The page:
Auckland, N.Z. by George Treacy Stevens (1886). Auckland Libraries Heritage Collections NZ Map 374.

Despite settlers’ early trepidation regarding New Zealand’s landscape, the country was and still is incredibly biodiverse, and quickly became famous for its natural beauty. British settlers learned to capitalize on this, hailing the colony as the “Pacific’s Wonderland” (Duggins 102). Along with more traditional exports like cattle, New Zealand began supplying native species to gardens around the world, with a special emphasis on ferns, due in part to their “association with a fast-disappearing wilderness” (Duggins 102). The fern, along with other indigenous species, “became a symbol of pride” in New Zealand (Duggins 104). Furthermore, the production of fern albums- books of pressed and bound leaves, pods, and blooms- allowed these species to serve as a “tactile medium through which [outsiders could] intimately connect with the New Zealand landscape” (Duggins 105).

The long history in New Zealand of planned green spaces as well as the psychological and economic value of its many native species have created practices today that are centered both around recreation and preservation. However, the role of green space and parks in New Zealand’s cities is ultimately a colonial legacy, formed by European perceptions and motives.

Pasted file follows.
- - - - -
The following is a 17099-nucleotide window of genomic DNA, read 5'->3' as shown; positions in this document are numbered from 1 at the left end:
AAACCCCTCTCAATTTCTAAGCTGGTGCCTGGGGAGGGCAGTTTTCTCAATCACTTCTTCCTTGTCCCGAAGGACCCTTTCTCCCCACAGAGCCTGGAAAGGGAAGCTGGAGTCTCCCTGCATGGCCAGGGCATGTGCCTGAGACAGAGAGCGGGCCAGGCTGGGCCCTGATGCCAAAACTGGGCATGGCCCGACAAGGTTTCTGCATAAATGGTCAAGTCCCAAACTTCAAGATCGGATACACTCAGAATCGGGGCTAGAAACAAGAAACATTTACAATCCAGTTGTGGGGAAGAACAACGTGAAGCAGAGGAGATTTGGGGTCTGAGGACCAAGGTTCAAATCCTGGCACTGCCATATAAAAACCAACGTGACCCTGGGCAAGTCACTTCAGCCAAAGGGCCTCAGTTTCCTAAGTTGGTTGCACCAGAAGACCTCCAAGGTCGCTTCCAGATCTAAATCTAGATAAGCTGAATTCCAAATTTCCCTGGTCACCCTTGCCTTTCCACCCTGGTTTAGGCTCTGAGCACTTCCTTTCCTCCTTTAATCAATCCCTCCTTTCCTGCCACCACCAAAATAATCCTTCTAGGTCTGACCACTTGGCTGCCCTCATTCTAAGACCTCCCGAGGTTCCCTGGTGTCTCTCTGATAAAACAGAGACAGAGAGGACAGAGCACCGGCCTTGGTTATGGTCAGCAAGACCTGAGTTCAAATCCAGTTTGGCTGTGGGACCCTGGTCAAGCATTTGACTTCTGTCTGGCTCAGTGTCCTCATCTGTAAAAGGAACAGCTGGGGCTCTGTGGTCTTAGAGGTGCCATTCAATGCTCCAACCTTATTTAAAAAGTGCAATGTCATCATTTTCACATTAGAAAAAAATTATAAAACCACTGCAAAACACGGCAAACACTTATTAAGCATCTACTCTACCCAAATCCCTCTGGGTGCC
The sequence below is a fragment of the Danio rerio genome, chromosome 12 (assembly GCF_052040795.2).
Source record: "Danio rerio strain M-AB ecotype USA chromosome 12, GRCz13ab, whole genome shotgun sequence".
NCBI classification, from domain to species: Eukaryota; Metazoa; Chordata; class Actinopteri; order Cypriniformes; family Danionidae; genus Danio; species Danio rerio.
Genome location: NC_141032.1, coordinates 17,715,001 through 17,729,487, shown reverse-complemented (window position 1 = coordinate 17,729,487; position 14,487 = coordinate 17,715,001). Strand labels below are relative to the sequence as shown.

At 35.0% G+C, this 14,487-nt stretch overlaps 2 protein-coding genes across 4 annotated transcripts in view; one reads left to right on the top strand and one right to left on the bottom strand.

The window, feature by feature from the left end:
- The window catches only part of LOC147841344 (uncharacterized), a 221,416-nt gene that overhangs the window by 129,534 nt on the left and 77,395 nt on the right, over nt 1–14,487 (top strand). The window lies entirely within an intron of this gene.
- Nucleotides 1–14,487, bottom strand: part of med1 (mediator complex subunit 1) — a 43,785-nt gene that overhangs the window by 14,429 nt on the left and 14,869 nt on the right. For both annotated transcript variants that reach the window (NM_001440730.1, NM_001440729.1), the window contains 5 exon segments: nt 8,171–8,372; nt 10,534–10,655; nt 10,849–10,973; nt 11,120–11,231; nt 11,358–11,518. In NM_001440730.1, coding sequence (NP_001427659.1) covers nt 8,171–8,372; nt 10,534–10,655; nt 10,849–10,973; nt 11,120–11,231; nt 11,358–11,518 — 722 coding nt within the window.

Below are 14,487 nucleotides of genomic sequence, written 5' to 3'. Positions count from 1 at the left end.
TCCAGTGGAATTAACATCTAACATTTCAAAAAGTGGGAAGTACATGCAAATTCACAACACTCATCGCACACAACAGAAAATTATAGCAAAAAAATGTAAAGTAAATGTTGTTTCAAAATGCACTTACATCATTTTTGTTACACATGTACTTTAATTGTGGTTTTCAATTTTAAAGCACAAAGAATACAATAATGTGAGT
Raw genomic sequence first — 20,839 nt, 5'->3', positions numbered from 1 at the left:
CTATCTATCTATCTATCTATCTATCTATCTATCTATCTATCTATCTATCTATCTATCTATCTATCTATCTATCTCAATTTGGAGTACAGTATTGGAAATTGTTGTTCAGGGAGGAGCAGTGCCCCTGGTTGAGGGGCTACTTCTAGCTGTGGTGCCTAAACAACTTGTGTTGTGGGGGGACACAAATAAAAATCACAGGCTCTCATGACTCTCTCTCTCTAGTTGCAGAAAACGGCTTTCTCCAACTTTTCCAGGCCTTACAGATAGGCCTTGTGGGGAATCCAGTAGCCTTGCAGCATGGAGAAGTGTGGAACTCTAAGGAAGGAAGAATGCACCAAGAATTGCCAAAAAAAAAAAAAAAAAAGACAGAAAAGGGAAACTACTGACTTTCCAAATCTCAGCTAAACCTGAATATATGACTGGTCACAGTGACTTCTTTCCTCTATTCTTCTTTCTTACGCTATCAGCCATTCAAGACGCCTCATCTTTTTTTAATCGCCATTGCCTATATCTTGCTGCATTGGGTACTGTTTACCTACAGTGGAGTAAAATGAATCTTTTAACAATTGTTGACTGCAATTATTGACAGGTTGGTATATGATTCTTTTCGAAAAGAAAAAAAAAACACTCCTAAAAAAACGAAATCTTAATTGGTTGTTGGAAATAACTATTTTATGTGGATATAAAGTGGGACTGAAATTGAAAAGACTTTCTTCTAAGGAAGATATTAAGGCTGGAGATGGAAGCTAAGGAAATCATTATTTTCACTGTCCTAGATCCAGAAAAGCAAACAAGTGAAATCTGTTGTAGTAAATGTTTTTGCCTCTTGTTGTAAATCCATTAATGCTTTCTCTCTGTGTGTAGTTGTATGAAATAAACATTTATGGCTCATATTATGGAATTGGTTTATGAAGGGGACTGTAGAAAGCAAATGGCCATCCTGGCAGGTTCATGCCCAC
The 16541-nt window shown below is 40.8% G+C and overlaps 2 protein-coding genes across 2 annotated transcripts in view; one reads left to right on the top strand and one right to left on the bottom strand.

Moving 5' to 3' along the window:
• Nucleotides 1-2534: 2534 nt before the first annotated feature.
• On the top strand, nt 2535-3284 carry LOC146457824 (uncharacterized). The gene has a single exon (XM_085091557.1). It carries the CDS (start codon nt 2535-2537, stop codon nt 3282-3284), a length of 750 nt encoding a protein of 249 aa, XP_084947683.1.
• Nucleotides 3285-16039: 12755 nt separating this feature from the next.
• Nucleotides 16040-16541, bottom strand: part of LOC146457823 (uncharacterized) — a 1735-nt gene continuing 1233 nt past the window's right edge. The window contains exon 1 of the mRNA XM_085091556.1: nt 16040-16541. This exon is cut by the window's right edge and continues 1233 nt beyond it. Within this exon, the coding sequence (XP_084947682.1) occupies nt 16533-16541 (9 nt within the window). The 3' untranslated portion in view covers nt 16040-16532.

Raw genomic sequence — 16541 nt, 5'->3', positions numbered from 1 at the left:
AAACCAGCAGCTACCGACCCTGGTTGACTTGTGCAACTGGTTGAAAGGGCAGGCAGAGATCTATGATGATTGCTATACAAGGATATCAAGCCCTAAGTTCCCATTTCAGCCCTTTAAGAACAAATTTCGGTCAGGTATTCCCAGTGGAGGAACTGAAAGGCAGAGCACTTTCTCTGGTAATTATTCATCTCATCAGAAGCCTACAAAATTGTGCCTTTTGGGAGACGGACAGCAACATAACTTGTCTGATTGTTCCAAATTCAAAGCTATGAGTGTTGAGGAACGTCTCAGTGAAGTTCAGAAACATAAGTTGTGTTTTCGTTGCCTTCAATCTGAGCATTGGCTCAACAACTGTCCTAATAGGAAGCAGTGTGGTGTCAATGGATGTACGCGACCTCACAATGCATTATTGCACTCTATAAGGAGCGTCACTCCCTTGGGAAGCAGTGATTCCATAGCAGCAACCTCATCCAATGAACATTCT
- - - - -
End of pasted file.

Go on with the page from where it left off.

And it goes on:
As one might expect in a colonized nation, the indigenous perspective has been excluded from the planning of green space in New Zealand. Importantly, and perhaps also expectedly, the Māori understanding of nature veers widely from the European approach. One example, which cannot begin to unpack the complexities of this issue but at least offers a concrete instance, is that of swamps. For the Māori, swamps “teemed with life and resources, providing sources of food and materials, besides serving as centres of communal activity” (Beattie 595). In contrast, British settlers imported Victorian ideas of health and cleanliness and viewed swamps as unpleasant landscapes which produced noxious smells that were, at the time, believed to cause sickness (Beattie 588). As colonization proceeded, swamps were drained and planted, “transformed” into parks with “open spaces, woodlands and recreational facilities.”